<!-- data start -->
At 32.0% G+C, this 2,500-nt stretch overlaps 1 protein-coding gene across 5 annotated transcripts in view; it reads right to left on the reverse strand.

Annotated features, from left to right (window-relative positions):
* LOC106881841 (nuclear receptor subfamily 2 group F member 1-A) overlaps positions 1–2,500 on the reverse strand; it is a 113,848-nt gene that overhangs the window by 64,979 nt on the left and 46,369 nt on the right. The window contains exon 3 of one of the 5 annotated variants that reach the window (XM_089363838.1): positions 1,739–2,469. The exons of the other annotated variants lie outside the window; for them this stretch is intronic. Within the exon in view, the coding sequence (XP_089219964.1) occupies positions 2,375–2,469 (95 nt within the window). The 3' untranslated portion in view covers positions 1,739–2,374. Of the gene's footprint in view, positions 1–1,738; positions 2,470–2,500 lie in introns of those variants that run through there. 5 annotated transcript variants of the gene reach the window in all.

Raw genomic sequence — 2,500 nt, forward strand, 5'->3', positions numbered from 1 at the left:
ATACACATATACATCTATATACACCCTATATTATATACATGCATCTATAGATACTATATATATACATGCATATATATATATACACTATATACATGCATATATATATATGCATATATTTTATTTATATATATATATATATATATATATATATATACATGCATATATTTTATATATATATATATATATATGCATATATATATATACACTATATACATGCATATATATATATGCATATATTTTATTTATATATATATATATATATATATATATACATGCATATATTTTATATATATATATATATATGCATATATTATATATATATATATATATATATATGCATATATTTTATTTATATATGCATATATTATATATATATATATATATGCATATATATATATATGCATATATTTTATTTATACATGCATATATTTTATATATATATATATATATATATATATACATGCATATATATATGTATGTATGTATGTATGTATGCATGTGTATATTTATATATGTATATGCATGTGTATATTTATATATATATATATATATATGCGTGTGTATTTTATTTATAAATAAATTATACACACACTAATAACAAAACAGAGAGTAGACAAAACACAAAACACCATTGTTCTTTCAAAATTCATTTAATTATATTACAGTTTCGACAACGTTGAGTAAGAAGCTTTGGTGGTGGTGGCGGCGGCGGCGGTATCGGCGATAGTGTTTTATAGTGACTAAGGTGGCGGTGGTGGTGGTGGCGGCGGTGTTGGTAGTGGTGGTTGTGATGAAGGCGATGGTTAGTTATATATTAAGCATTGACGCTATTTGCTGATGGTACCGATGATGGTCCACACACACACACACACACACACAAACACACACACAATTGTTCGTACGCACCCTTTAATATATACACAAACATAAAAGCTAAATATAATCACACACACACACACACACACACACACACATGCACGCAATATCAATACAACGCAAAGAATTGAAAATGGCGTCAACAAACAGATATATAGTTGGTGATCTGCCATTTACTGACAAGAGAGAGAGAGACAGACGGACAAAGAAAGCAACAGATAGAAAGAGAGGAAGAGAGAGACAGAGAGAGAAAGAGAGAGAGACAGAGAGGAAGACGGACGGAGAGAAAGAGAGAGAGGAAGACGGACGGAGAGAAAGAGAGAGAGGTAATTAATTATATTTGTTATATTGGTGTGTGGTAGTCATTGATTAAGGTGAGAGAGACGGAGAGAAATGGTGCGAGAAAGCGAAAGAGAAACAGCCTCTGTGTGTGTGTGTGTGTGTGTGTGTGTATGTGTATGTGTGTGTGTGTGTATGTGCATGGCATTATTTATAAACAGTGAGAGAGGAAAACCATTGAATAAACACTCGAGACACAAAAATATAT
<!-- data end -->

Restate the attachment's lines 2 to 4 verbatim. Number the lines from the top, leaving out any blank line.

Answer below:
Annotated features, from left to right (window-relative positions):
* LOC106881841 (nuclear receptor subfamily 2 group F member 1-A) overlaps positions 1–2,500 on the reverse strand; it is a 113,848-nt gene that overhangs the window by 64,979 nt on the left and 46,369 nt on the right. The window contains exon 3 of one of the 5 annotated variants that reach the window (XM_089363838.1): positions 1,739–2,469. The exons of the other annotated variants lie outside the window; for them this stretch is intronic. Within the exon in view, the coding sequence (XP_089219964.1) occupies positions 2,375–2,469 (95 nt within the window). The 3' untranslated portion in view covers positions 1,739–2,374. Of the gene's footprint in view, positions 1–1,738; positions 2,470–2,500 lie in introns of those variants that run through there. 5 annotated transcript variants of the gene reach the window in all.

Raw genomic sequence — 2,500 nt, forward strand, 5'->3', positions numbered from 1 at the left: